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Taking School On the Road: Field Trip Checklist

Your community and surrounding areas are treasure troves for a fun and educational field trip. Whether you are visiting a museum, nature center, historic site, weather station, factory, or other point of interest, here are some essential steps to keep in mind when planning your trip.

Assess your curriculum and your options

Consider upcoming lessons in science, language, history, or other subject, particularly those in which your student(s) may have a strong interest. Is there a topic they might like to explore in more depth? Or one that has generated lots of conversation? A good hands-on experience can provide them with the expertise you don’t have. Get your students involved in searching for appropriate destinations for your next field trip! Ask them to check bulletin boards at libraries, bookstores, coffee shops, and community centers for field trip ideas. Click here for additional links and ideas.

Assess the facility and its programs

E-mail the facility with your questions or a request for a phone call to discuss scheduling a visit. Have questions like these ready when you talk to the on-site representative:

  • Will there be a structured presentation and how long will it be?
  • Is there a hands-on experience where children can handle materials and explore?
  • Is the program designed for a specific age group? If the program is for second through fourth grade, don’t assume you can have younger or older children tag along. Ask the site personnel what options are available for others to participate and if additional parental supervision is required.
  • How many chaperones will your group need to provide, and what are the expectations for chaperones? (Some facilities offer drop-off classes for students. Some programs are designed for adults to learn alongside the students.)
  • What accommodations do they make for special needs?
  • Are there any new exhibits or special opportunities for your group?

Also, talk about what your students are studying and ask what things at the site might be of particular interest to them right now. Some program specialists will go out of their way to connect with your children’s interests!

Prepare your students and parents

Help everyone, including your hosts, to have a more fulfilling experience by discussing expectations beforehand. Students will have both personal and educational concerns. If you don’t address the personal concerns ahead of time, they may detract from the educational experience. For example, let them know what to expect in the way of snacks, lunch and bathroom breaks, how to behave.

Encourage students to explore the location’s website or brochures so they will know what to expect before they arrive. Have each student prepare three questions about the facility and keep the list of questions handy to refer to during the field trip.

Parents will have a very different set of concerns. Be sure each family is prepared with a list of any materials they will need for the trip. Be clear about who is eligible to attend the event, particularly if age or number restrictions apply. Discuss arrangements for younger or older children who may be traveling with the group and clearly define the responsibilities of each adult attending.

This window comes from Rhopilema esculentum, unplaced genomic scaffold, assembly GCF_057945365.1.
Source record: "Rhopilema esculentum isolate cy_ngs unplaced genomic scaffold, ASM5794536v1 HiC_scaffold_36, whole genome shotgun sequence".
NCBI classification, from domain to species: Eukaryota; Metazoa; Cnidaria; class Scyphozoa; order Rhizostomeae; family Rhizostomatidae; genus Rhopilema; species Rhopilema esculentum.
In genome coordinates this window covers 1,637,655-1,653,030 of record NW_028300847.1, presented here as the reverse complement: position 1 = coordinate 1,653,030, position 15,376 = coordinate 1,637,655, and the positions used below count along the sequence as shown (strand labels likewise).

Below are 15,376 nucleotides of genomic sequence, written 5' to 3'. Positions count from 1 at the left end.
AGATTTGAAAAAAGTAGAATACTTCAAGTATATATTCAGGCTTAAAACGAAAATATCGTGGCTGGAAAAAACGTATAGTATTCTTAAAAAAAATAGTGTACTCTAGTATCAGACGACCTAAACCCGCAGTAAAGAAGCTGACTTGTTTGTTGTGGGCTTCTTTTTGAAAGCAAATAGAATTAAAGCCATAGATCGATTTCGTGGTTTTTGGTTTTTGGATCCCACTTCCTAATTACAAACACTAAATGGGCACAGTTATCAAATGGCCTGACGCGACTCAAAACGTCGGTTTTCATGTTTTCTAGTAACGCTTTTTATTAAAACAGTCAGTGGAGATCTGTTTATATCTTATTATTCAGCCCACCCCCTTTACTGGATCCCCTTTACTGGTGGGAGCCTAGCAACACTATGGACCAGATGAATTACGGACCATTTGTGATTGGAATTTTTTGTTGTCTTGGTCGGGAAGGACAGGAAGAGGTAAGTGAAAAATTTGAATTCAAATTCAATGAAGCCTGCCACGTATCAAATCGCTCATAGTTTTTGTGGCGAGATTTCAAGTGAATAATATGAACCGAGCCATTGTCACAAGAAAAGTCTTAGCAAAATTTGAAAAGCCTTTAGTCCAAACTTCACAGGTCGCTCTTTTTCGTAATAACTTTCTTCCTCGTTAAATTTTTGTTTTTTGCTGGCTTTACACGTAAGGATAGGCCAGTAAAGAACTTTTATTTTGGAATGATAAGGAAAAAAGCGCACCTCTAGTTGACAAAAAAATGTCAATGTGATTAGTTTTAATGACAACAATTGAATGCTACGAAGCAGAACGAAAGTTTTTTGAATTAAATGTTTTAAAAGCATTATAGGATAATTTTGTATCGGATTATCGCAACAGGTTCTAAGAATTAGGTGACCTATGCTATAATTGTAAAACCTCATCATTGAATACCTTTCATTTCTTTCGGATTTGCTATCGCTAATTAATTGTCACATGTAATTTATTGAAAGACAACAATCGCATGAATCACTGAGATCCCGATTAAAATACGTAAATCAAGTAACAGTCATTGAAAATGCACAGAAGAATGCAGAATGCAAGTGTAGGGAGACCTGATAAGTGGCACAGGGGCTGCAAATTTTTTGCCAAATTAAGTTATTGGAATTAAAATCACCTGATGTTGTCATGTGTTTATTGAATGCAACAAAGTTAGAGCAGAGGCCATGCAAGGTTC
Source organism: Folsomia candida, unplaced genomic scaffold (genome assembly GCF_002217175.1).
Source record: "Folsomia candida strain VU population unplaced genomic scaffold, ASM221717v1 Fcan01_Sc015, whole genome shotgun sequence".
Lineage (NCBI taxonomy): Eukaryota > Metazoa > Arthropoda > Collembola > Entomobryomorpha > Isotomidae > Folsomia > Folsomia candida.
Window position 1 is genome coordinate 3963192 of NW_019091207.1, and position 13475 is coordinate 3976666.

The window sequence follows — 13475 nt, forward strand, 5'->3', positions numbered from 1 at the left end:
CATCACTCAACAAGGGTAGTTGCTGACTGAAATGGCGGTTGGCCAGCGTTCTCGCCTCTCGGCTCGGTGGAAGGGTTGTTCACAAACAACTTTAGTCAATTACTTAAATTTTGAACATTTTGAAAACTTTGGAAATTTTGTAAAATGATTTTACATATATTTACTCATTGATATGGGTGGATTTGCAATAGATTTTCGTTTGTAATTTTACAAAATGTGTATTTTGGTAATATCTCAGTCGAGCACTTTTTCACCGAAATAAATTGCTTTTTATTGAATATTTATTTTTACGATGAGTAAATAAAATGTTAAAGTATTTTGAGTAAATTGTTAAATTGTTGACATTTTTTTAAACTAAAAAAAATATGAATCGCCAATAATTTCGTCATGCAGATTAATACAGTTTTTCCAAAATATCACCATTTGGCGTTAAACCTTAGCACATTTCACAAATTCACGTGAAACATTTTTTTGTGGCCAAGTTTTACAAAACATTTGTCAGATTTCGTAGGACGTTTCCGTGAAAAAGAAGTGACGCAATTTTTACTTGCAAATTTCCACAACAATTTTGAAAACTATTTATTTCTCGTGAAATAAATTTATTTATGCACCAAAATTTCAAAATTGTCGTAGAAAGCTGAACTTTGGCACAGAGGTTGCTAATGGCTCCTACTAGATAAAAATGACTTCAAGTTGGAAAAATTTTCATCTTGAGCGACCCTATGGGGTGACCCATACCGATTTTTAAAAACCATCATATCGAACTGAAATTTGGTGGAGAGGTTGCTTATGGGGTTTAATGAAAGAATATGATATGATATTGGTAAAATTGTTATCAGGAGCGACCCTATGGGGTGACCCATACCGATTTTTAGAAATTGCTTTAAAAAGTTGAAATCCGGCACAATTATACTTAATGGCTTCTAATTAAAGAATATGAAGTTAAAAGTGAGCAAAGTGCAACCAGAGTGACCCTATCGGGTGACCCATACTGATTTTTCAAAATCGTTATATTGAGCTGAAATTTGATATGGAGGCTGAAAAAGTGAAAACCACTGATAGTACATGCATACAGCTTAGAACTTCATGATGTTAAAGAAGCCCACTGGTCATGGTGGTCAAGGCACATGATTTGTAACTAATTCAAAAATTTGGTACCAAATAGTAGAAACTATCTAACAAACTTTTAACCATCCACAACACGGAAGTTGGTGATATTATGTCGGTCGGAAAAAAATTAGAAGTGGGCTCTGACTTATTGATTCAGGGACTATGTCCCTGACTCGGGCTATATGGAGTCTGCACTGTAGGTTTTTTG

Talk with parents about travel and logistics for the day. Groups arriving in multiple vehicles will need specifics about where to rendezvous at the site. Set a meeting time twenty minutes ahead of your scheduled tour.

If you have a large group, consider using the buddy system to allow students to explore while keeping in contact with a chaperone. And make sure everyone is in agreement about how much time will be spent on nonessentials like a trip to the gift shop.

Monitor the paper trail

Keep all the pertinent paperwork for your field trip in one place. Here are a few items you will need at your fingertips:Field Trip Journal

  • Have medical release forms and permission slips for any students who aren’t accompanied by a guardian.
  • Keep any tickets, lunch vouchers, or parking tags in a folder to distribute at appropriate times.
  • Be sure you have the site address and phone number and the phone numbers of any other drivers.

Be prepared for the fun! 

Spend some time discussing with your students what sights you may see, how the trip relates to their studies, and what your students are most excited about. Remember that enthusiasm is contagious!

Enjoy retelling the experience

At the end of your visit, be sure to thank the onsite personnel for sharing their talents and expertise. Encourage students to mention highlights of their day. On the way home, encourage students to brainstorm ways they can record and demonstrate what they learned from the field trip. Enjoy calling on everyone’s experiences in the days ahead as you continue to explore this field of study.

Vicki Dincher 2015Vicki Dincher holds a master’s degree in biology. Her four children, all homeschooled, have earned or are pursuing graduate degrees in the sciences. Vicki has taught high school science, including Advanced Placement courses, since 1995. She remains active in her local homeschool community as director of Creative Home Educators Support Services (CHESS) and creative director for Encore! Home School Productions. Vicki and her husband, Jerry, live in Camp Hill, PA.  Vicki is the author of Exploring Creation with Physical Science Student Notebook, Exploring Creation with General Science Student Notebook, Exploring Creation with Biology Student Notebook, and Exploring Creation with Advanced Biology: The Human Body.

 

 

 

Homeschool Field Trip Information

 

 

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